With many of us housebound for the near future in COVID-19 alert levels 3 and 4 across New Zealand, it's the perfect time to get stuck into the DIY building, cleaning and gardening jobs we've been putting off all winter.
In my Auckland home, with the combination of two more weeks at level 4 and the first day of spring finally upon us, it means it's finally time to tackle the monster of a weed garden that has sprouted around our house.
But it turns out that going gung-ho in the garden and after months of sitting at a desk or doing menial household tasks can lead to a myriad of postural issues and joint problems.
Thanks to Good Health's joint health supplement range, osteopath and ONZ member Sarah Boughtwood has given Newshub some of her top tips for protecting joints during a burst of spring cleaning and gardening.
Think of your posture
The first thing to consider is your posture alignment - ie, keeping your head, shoulders, back and feet inline, says Boughtwood.
"Aare your head, shoulders, spine and feet in line? Or more commonly is your head pushed forwards, shoulders and upper back rounded, with an increased arch in your lower back and standing dominantly on one leg?" she asks.
"All these poor posture habits add extra strain to your joints."
She recommends standing in front of a mirror to observe how you stand, sit and move.
"If your head is too far forwards, the weight of your skull isn't evenly distributed, and your upper neck, in particular, takes the added strain," Boughtwood says.
"As an osteopath, I commonly see this causing neck pain and headaches. With your shoulders and upper back being 'rounded' forwards, this affects your shoulder and spine mobility but very importantly it can affect your breathing and as the shoulders and thoracic spine encompass your rib cage.
"Your shoulders and back should be in a neutral position, this allows the rib joints to move properly when you breathe. Your lower back should have a slight arch: An increased arch makes your bottom more prominent and adds strain to your lower back joint, creating back pain."
When lifting heavy things around the garden or house, it's important to do it correctly.
"Our abdomen is made up of some amazing muscles that help support our joints when we do tasks around the house," says Broughtwood, adding our 'core' refers to the cylinder of muscles working in synch with each other to create support and strength around our middle section.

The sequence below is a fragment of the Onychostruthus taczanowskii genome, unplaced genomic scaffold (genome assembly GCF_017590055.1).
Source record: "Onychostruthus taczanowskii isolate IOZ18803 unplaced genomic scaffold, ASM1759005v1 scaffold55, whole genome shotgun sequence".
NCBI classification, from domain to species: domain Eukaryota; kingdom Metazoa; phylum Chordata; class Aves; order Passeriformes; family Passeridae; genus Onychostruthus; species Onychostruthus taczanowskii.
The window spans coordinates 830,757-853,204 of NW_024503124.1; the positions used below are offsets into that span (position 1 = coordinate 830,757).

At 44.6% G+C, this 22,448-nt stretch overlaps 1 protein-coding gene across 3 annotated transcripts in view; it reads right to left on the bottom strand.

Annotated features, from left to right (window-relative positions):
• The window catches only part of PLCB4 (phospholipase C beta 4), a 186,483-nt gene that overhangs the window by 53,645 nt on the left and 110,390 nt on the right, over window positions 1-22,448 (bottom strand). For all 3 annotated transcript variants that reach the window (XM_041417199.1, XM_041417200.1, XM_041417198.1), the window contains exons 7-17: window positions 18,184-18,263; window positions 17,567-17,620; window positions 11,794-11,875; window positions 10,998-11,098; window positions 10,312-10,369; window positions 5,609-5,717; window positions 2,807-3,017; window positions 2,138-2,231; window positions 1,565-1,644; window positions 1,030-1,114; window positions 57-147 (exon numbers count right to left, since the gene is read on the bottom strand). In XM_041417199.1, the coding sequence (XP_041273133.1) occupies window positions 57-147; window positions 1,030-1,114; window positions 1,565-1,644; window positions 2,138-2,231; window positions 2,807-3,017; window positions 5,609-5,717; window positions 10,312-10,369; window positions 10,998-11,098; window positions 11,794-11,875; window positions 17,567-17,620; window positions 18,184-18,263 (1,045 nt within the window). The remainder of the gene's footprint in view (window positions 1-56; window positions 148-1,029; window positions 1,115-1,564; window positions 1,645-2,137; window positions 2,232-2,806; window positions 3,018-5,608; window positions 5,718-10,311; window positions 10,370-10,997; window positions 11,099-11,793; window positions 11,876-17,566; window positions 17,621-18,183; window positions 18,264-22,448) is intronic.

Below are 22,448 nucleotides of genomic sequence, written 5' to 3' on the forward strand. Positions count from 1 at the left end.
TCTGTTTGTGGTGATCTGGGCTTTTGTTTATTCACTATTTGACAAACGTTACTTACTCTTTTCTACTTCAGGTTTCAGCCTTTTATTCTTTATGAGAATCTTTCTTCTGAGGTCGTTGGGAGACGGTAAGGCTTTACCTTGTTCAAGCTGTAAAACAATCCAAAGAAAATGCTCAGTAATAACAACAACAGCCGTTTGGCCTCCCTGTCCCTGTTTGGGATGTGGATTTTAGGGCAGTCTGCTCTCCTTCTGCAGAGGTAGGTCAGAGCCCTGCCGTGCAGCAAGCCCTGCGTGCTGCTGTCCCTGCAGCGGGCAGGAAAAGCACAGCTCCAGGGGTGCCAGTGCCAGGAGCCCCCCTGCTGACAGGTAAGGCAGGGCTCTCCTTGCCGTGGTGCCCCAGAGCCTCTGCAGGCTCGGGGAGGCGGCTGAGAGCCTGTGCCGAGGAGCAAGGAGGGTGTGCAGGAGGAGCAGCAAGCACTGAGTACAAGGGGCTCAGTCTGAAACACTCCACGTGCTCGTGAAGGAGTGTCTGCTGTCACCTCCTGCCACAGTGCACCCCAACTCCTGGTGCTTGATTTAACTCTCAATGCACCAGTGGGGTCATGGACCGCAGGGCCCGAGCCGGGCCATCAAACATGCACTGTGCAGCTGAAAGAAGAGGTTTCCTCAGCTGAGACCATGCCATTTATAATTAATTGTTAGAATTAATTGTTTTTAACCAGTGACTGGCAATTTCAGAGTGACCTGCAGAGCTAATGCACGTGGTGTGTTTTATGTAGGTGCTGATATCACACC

"When you are lifting a heavy basket of washing or food shopping bags, gently engage your core. By engaging your core muscles, you are not hanging off your back muscles and joints. Gently activating these muscles is very important to avoid injuring yourself."
The same goes for lifting a heavy bag of compost or a large pot plant.
"If you're heard the term 'using your back as a crane' this refers to not bending with your knees, and your back and legs remain straight.
"Unfortunately, naturally this is how most of us bend when we are not consciously thinking about correct lifting posture and supporting our joints.
"Bending with your knees takes the strain off your back and evenly distributes the weight in your lower limbs. Lifting should be more of a squat technique to safely support your joints."
Take a break
And no matter how into the task you are, take a few breaks regularly to allow your body to reset.
"This gives your joints a break and reduces the strain on the joints. Ideally every 20 minutes you should stop what you are doing whether it be cleaning the bath, gardening, vacuuming etc and stop for a small break," she says.
"During this break, you can relax, stretch and reset your posture."
Then at the end, recover properly - it's just as important as monitoring your form and core during the task itself.
"Your joints would love nothing more than a soak in the bath, a hot shower or a wheat bag after a session in the garden," says Broughtwood, explaining that heat helps stimulate blood flow, so it's important for joint and muscle repair.
"During these colder months, make sure you are warm enough, especially at nighttime. It is important we sleep well, as nighttime is when our parasympathetic nervous system is in its 'rest, digest and repair' phase. This means while we sleep our body is in recovery mode.
"If we are too cold at nighttime, we don't sleep well, thus interrupting the rest and repair phase. Try sleeping with socks on or an electric blanket to keep you warm."
She also recommends supplements as a way of supporting our bodies, containing quality ingredients like Tumeric to support your joints and recovery with its anti-inflammatory properties.
Curcumin is the key active ingredient in turmeric and has been scientifically qualified.
Tumeric supplements readily available in New Zealand include Good Health's new 'Joint Support' range, Go Healthy's Tumeric range and Nutralife's Tumeric 'One a Day'.